Toy stores, beleaguered in the United States, find new life in China

Toys R Us outlets are closed in the United States, but the brand’s stores are still a popular destination for Shanghai resident Pan Wei. A 35-year-old manager for an entertainment company, Pan does most of his shopping online but prefers physical stores when buying toys for his daughter.

“When it comes to children’s products, we want to make sure they’re safe, so we prefer to go to toy stores,” he said.

More than a year after the New Jersey-based chain filed for bankruptcy, forcing the closure of hundreds of stores and the layoff of 33,000 workers in the United States, Toys R Us Asia is alive and well. Last month, a group of Toys R Us creditors reached an agreement with the retailer’s Asian partner, Hong Kong-based Fung Retailing Ltd., to share control of the company’s stores in China, Japan and Asia. from the South East.

Other international brands are also betting that Chinese consumers are ready to visit physical stores with their children or grandchildren. Favorites such as Lego Group and FAO Schwarz are among those targeting China’s toys and games market, which will be the biggest in the world by 2022, according to Bloomberg Intelligence.

More children

Toy sellers are counting on changes in Chinese politics and society to help them gain a foothold in the world’s most populous country. President Xi Jinping’s government ended the one-child policy in 2016 and is taking steps to encourage women to have more children. In addition, product safety scandals in China and the notoriety of counterfeit products have prompted parents to spend more on Western brands they perceive to be safer.

Toys R Us Asia plans to open up to 50 stores next year in China. It’s a big vote of confidence in brick-and-mortar retail at a time when the growing popularity of e-commerce competitors has contributed to the failure of Toys R Us in the United States.

“We’re different from the rest of the Toys R Us world,” said Andre Javes, president and CEO of the Asian company.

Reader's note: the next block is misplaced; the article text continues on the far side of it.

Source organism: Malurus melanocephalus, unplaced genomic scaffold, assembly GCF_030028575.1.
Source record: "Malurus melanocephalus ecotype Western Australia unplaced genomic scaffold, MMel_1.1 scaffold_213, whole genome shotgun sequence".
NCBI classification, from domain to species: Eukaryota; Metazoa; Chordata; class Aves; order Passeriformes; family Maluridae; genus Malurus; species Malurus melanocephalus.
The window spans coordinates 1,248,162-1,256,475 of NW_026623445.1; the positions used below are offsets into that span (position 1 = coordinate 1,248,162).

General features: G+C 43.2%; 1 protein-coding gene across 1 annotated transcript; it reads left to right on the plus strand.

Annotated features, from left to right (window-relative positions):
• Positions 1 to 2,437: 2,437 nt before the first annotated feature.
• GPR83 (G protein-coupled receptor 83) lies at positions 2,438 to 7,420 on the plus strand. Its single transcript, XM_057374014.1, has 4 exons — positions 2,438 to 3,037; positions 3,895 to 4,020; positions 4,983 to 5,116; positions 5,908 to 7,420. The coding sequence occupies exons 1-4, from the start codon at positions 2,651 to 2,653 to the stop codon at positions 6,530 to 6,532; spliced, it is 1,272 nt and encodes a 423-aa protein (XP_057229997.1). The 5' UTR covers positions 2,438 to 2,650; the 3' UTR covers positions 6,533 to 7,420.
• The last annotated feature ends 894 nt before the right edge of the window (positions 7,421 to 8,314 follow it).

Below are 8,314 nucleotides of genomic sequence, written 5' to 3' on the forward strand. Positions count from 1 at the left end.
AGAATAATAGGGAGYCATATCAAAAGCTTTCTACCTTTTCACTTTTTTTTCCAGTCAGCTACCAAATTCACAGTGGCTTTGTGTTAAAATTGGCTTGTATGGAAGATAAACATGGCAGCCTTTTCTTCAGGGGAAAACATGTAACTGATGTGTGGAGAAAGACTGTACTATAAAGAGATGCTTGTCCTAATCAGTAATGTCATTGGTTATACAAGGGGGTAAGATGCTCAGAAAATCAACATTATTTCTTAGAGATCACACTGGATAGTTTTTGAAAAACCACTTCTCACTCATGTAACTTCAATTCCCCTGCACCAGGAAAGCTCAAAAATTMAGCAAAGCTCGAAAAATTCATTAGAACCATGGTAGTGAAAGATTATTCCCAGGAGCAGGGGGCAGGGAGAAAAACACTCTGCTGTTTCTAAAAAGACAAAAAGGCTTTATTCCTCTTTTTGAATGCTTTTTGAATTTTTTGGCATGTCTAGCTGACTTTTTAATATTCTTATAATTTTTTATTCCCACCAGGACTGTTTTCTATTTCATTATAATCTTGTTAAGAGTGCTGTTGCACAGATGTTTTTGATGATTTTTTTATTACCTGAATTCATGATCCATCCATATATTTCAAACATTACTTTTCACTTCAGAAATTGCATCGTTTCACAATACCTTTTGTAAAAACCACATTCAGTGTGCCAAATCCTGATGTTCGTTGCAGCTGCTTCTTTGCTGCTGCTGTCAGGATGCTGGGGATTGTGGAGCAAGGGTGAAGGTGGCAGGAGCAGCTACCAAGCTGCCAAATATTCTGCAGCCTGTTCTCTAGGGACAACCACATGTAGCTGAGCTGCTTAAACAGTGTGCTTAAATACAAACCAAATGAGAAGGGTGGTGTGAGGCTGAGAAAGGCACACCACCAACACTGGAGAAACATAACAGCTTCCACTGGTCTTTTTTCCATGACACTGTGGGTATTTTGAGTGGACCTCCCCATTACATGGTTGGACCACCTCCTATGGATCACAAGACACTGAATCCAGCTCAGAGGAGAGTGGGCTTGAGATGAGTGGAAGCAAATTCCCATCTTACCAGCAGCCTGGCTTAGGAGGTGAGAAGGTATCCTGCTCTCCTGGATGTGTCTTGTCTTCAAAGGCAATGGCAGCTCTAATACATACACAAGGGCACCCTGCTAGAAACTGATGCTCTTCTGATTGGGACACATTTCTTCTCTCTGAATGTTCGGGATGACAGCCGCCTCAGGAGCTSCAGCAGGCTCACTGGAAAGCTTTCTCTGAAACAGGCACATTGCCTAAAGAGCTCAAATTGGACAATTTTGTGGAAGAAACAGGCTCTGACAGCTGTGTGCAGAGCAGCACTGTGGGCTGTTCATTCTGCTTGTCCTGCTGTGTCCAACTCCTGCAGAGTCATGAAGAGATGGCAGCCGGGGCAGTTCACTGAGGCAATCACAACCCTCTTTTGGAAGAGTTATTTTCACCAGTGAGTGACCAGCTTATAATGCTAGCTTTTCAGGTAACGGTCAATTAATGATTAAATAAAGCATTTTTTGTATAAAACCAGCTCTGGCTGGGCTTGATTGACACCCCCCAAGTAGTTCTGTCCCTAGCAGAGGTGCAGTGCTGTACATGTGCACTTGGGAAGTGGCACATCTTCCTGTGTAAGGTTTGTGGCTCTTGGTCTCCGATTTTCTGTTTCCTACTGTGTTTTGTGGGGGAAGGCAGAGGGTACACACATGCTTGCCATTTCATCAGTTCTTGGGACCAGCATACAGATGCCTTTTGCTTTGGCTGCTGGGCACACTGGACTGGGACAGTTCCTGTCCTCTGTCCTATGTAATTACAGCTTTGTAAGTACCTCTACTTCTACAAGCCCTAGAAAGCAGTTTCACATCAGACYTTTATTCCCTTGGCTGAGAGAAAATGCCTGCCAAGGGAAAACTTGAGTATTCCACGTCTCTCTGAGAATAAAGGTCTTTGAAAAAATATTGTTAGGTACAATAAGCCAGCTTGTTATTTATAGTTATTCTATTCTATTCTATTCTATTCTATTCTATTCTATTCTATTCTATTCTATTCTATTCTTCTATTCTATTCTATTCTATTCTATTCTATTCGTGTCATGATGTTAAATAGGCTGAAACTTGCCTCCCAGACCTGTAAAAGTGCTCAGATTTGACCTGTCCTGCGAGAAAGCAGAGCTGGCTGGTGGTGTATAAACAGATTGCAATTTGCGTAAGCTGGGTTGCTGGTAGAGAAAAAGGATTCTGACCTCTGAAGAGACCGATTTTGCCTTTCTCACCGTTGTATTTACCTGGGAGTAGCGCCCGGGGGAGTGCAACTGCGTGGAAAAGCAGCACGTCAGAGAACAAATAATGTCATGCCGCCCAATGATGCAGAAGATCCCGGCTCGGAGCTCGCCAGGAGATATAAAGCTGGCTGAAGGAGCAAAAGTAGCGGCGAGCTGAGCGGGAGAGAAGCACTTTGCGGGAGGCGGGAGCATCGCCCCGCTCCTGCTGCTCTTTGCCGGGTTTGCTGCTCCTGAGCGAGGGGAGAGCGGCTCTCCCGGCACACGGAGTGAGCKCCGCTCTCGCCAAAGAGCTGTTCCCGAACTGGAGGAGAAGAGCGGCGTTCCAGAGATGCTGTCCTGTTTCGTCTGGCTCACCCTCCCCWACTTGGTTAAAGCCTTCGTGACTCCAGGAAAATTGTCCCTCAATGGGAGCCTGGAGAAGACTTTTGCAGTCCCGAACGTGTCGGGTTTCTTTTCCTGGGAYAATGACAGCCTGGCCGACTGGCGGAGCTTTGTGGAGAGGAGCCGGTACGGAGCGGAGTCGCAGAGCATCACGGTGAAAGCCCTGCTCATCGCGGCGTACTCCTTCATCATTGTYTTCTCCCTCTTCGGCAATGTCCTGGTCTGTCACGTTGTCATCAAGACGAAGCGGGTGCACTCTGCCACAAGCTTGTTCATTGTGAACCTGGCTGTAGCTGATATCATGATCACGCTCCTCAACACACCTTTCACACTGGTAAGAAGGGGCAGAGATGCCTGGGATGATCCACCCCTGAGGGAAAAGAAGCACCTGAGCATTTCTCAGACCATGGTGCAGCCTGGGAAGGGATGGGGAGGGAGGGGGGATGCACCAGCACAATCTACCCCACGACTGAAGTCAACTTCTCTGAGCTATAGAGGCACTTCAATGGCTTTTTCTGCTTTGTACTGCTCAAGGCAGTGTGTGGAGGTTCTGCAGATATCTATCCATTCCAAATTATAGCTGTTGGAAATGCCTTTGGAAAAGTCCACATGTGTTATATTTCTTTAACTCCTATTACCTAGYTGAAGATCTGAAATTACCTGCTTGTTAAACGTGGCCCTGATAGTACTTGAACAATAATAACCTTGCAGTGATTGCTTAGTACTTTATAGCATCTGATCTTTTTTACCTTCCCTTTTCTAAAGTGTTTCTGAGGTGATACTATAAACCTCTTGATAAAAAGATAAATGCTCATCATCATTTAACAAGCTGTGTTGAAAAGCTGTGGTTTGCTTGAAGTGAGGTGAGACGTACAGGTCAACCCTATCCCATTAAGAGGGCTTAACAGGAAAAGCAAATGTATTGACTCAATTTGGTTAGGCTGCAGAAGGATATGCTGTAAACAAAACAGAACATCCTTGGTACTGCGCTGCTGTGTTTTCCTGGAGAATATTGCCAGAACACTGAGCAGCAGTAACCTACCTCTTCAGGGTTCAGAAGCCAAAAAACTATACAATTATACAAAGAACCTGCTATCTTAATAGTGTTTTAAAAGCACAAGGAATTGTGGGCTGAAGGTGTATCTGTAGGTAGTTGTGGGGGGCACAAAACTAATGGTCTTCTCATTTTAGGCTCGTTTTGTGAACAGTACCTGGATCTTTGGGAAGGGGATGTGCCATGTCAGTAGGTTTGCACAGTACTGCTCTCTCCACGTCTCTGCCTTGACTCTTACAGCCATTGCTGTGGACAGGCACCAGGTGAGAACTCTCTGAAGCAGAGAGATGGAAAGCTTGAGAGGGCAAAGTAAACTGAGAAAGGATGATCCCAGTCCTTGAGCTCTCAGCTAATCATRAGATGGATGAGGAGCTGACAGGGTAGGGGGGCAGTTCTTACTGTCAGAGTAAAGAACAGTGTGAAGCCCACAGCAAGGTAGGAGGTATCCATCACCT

Net sales for China and Southeast Asia were $375 million for the year ended January 28, 2017, up approximately 3% from the prior year , based on the company’s latest available regulatory filing. Sales fell 3% in the United States during this period.

Many families in China’s big cities, who often live in relatively small apartments, are still eagerly waiting to visit shopping malls.

FAO Schwarz, the New York toy store where Tom Hanks danced to a floor piano keyboard in Penny Marshall’s 1988 film “Big,” is planning its China debut in the new year. After closing its Fifth Avenue flagship in 2015, FAO Schwarz returned to New York in November with a boutique at Rockefeller Center. Early next year, owner ThreeSixty Group Ltd. plans to open a store in Beijing near the 3rd ring road of the Chinese capital which will be larger than that of Manhattan.

ThreeSixty is partnering with Hong Kong-listed Kidsland International Holdings Ltd. on the Beijing store, targeting China as part of a strategy to leverage FAO Schwarz’s reputation as an interactive destination for tourists and the buyers.

“Chinese consumers, and especially millennials, are looking for more than just buying an item off-the-shelf,” Jan-Eric Kloth, chief operating officer of ThreeSixty, said in a statement. “They want to be engaged and entertained.”

plastic bricks

Danish toymaker Lego is taking a similar approach with outlets where Chinese children can play with the plastic bricks rather than just looking at them in the box. The company has 55 stores in China, including a flagship store that opened in central Shanghai in September. Lego plans to add 80 next year, according to spokesman George Yang.

Lego’s revenue fell in its established markets in North America and Europe in 2017, but saw double-digit growth in China.

However, a famous Western name does not guarantee rapid growth in the Chinese toy market.

C.banner International Holdings Ltd., a shoe company based in Nanjing, central China, agreed to pay around $125 million in 2015 for Hamleys, the British toy retailer. Three years later, the company operates over 120 stores globally but only three stores in China.

The Barbie flop

A high-profile flop for the industry came in 2011, when Mattel Inc. closed a six-story, 37,700-square-foot Barbie store in Shanghai, just two years after it opened. Mattel’s international net sales fell 18% in the third quarter, mainly due to weakness in China. Chief Financial Officer Joseph Euteneuer said in an October call with analysts that Mattel had a “self-inflicted” excess inventory resulting from a misinterpretation of Chinese demand.

“Matel’s experience in China illustrates the difficulty that Western-branded toy companies have still had trying to break into the world’s second-largest toy market,” BMO Capital Markets researchers led by analyst Gerrick Johnson wrote in a report from October 29.

Toys R Us Asia is optimistic about the Chinese market, where its stores are generally smaller than those operated by its parent company in the United States. Instead of big-box stores averaging around 45,000 square feet, the chain’s Chinese locations average 10,000 square feet and are located in malls, Javes said.

In China and other parts of Asia, “people go to malls for entertainment, to eat, to socialize,” he said. “It makes us convenient for people because we are where they are going.”

Einhorn and Wei write for Bloomberg.